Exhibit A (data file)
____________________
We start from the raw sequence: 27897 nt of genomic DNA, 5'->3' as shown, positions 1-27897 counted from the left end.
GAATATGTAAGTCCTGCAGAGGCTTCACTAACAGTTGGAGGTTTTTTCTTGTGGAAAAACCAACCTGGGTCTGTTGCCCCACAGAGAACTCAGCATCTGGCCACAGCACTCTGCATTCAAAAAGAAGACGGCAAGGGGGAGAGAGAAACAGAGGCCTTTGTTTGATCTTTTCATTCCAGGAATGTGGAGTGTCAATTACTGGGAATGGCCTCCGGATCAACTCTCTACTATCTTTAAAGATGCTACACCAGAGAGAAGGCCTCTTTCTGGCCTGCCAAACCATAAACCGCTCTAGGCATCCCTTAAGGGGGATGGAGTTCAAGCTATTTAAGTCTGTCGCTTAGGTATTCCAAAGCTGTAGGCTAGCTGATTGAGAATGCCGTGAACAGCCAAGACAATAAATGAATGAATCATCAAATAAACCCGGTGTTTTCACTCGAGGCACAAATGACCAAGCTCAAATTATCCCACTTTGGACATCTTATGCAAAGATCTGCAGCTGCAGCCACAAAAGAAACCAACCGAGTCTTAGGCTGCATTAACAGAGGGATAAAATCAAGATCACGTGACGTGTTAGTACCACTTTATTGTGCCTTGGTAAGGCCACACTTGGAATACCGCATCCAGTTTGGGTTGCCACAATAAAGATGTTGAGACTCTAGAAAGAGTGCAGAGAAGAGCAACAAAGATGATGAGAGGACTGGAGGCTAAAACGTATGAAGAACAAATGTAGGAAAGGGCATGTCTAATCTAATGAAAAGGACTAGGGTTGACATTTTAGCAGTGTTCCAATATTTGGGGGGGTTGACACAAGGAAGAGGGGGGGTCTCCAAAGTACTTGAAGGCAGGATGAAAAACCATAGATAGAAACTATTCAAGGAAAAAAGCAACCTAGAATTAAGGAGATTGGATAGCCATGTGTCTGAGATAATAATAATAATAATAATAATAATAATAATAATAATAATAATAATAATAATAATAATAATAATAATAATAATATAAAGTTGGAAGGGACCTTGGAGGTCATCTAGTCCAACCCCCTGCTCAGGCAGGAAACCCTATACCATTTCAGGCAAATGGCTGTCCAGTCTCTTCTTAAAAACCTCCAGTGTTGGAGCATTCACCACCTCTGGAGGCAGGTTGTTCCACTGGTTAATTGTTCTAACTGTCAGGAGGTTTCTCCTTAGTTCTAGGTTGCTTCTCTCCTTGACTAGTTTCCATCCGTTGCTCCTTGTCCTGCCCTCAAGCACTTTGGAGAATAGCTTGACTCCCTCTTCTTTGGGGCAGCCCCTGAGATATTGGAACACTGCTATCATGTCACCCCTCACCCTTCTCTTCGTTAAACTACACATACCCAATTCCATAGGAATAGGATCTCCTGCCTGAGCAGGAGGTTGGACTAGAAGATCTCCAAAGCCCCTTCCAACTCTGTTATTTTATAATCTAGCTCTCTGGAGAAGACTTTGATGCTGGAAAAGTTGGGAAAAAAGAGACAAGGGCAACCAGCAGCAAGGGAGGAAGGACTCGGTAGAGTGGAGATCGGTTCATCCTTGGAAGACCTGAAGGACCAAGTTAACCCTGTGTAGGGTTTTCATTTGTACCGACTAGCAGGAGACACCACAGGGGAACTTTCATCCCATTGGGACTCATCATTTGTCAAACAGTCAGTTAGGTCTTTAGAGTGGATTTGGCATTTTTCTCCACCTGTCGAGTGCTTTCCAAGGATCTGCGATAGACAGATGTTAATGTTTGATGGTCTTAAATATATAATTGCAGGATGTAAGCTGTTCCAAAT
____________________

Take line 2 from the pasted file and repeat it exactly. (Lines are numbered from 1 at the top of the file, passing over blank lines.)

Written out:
GAATATGTAAGTCCTGCAGAGGCTTCACTAACAGTTGGAGGTTTTTTCTTGTGGAAAAACCAACCTGGGTCTGTTGCCCCACAGAGAACTCAGCATCTGGCCACAGCACTCTGCATTCAAAAAGAAGACGGCAAGGGGGAGAGAGAAACAGAGGCCTTTGTTTGATCTTTTCATTCCAGGAATGTGGAGTGTCAATTACTGGGAATGGCCTCCGGATCAACTCTCTACTATCTTTAAAGATGCTACACCAGAGAGAAGGCCTCTTTCTGGCCTGCCAAACCATAAACCGCTCTAGGCATCCCTTAAGGGGGATGGAGTTCAAGCTATTTAAGTCTGTCGCTTAGGTATTCCAAAGCTGTAGGCTAGCTGATTGAGAATGCCGTGAACAGCCAAGACAATAAATGAATGAATCATCAAATAAACCCGGTGTTTTCACTCGAGGCACAAATGACCAAGCTCAAATTATCCCACTTTGGACATCTTATGCAAAGATCTGCAGCTGCAGCCACAAAAGAAACCAACCGAGTCTTAGGCTGCATTAACAGAGGGATAAAATCAAGATCACGTGACGTGTTAGTACCACTTTATTGTGCCTTGGTAAGGCCACACTTGGAATACCGCATCCAGTTTGGGTTGCCACAATAAAGATGTTGAGACTCTAGAAAGAGTGCAGAGAAGAGCAACAAAGATGATGAGAGGACTGGAGGCTAAAACGTATGAAGAACAAATGTAGGAAAGGGCATGTCTAATCTAATGAAAAGGACTAGGGTTGACATTTTAGCAGTGTTCCAATATTTGGGGGGGTTGACACAAGGAAGAGGGGGGGTCTCCAAAGTACTTGAAGGCAGGATGAAAAACCATAGATAGAAACTATTCAAGGAAAAAAGCAACCTAGAATTAAGGAGATTGGATAGCCATGTGTCTGAGATAATAATAATAATAATAATAATAATAATAATAATAATAATAATAATAATAATAATAATAATAATAATAATAATATAAAGTTGGAAGGGACCTTGGAGGTCATCTAGTCCAACCCCCTGCTCAGGCAGGAAACCCTATACCATTTCAGGCAAATGGCTGTCCAGTCTCTTCTTAAAAACCTCCAGTGTTGGAGCATTCACCACCTCTGGAGGCAGGTTGTTCCACTGGTTAATTGTTCTAACTGTCAGGAGGTTTCTCCTTAGTTCTAGGTTGCTTCTCTCCTTGACTAGTTTCCATCCGTTGCTCCTTGTCCTGCCCTCAAGCACTTTGGAGAATAGCTTGACTCCCTCTTCTTTGGGGCAGCCCCTGAGATATTGGAACACTGCTATCATGTCACCCCTCACCCTTCTCTTCGTTAAACTACACATACCCAATTCCATAGGAATAGGATCTCCTGCCTGAGCAGGAGGTTGGACTAGAAGATCTCCAAAGCCCCTTCCAACTCTGTTATTTTATAATCTAGCTCTCTGGAGAAGACTTTGATGCTGGAAAAGTTGGGAAAAAAGAGACAAGGGCAACCAGCAGCAAGGGAGGAAGGACTCGGTAGAGTGGAGATCGGTTCATCCTTGGAAGACCTGAAGGACCAAGTTAACCCTGTGTAGGGTTTTCATTTGTACCGACTAGCAGGAGACACCACAGGGGAACTTTCATCCCATTGGGACTCATCATTTGTCAAACAGTCAGTTAGGTCTTTAGAGTGGATTTGGCATTTTTCTCCACCTGTCGAGTGCTTTCCAAGGATCTGCGATAGACAGATGTTAATGTTTGATGGTCTTAAATATATAATTGCAGGATGTAAGCTGTTCCAAAT